Outstanding Fun and Learning in the AONB

Outstanding Fun and Learning in the AONB

With something for everyone, the North Devon Coast AONB celebrated their national ‘Outstanding’ week in September with ten events across North Devon reaching over 600 people. From serious science to sand drawingBioBlitz Dome at Croyde and bat walks to beach cleans, there was a chance to enjoy, understand and look after the Areas of Outstanding Natural Beauty across North Devon and Torridge.

"Our Areas of Outstanding Natural Beauty are some of our most special and beautiful places which should be enjoyed by all," said Defra Minister Lord Gardiner commenting on the nation-wide initiative by the AONB Partnerships. "Outstanding week was a real showcase of the activities on offer in these unique landscapes, encouraging residents and visitors alike to get involved and preserve them for generations to come."

"Working with our partners at Coastwise North Devon, the National Trust and the Marine Biological Association, nearly 300 people contributed to the biological surveys at the Croyde Bioblitz," said Coastal Creatures officer Cat Oliver. "We now have all the sightings from the day recorded by the MBA and we identified 450 different species of plants and animals in just eight hours, including 50 new species for North Devon. A massive thank you to the Coastwise volunteers for all their hard work on the day and organising the whole event."

The Outstanding week also coincided with Devon Wildlife Trust’s ‘BatFest’ as part of the Devon Greater Horseshoe Bat project. North Devon hosted three bat walks to explore their feeding grounds around Braunton and increase understanding of these fascinating creatures. "We had 23 adults and children on the walks, using electronic bat detectors to identify twelve different species across three sites," said AONB Officer Dave Edgcombe. "The three most common species were Common Pipistrelles, Soprano Pipistrelles and Serotine bats but we were especially pleased to identify a few Greater and Lesser Horseshoe bats and Daubenton bats. This information will be used to create a local self-guided bat walk for next year."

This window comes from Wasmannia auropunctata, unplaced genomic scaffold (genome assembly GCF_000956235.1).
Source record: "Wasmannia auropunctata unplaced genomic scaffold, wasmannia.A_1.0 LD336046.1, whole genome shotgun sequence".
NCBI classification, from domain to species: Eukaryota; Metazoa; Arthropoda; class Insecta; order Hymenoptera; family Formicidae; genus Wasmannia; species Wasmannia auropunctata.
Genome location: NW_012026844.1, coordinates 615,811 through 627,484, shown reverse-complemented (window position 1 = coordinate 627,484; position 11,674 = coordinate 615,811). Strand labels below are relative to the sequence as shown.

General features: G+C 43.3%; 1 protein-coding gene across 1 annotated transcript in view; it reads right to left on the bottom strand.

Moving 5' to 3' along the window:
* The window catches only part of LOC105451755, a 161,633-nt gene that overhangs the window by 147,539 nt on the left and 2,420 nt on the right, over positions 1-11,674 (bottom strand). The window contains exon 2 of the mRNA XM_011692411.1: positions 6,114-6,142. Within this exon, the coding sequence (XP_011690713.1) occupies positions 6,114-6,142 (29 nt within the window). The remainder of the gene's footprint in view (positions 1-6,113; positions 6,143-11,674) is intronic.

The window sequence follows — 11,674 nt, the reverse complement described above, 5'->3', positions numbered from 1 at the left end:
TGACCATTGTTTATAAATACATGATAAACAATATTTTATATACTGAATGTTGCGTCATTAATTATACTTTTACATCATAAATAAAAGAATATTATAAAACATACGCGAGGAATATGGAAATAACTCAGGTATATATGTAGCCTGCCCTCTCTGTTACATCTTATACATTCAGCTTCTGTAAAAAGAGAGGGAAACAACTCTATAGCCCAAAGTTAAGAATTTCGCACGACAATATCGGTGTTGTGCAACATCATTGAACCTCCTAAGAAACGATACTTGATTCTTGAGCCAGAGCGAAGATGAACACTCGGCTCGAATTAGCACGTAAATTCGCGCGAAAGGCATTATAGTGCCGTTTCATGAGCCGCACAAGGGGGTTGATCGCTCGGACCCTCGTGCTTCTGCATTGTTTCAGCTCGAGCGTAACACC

St John's Wildlife WeekendProtecting wildlife and keeping the AONB accessible and enjoyable for all is an ongoing priority of the AONB team, with regular beach cleans to remove the marine litter washed in by storms and tides. "Combe Martin Primary School excelled themselves with 137 pupils and staff taking part in a one hour beach clean and

collecting 570 items of litter," said AONB Manager Jenny Carey-Wood. "Across the four beach cleans we recorded 1,892 items for the Marine Conservation Society’s annual survey of marine litter, so they can work at the international level to reduce marine waste. The full beach cleans removed a total of ten and a half bin bags of rubbish from Combe Martin, Wildersmouth, Ilfracombe harbour and Welcombe, an outstanding contribution to protecting our marine wildlife and making our beaches cleaner for all to enjoy."

The final weekend included a ‘Coastal Change’ talk and exhibition at Appledore Arts Festival by AONB officer Dave Edgcombe, attended by 103 people and delivered in partnership with Beaford Arts. This used photographs from the AONB’s ongoing landscape monitoring work contrasted with photographs from the Beaford Old Archive and Ravilious Archive to demonstrate landscape changes due to climate and human influences.

AONB Partnership Chairman Steve Pitcher commented, "The contribution of volunteers and partnership organisations to our Outstanding Week has made it a real success in 2016. The value of the AONB to local residents, schools and scientists has been demonstrated by their engagement with exciting scientific discoveries through the Bioblitz and caring for the area with the beach cleans. I extend our thanks to all of them from the AONB team and the Partnership."

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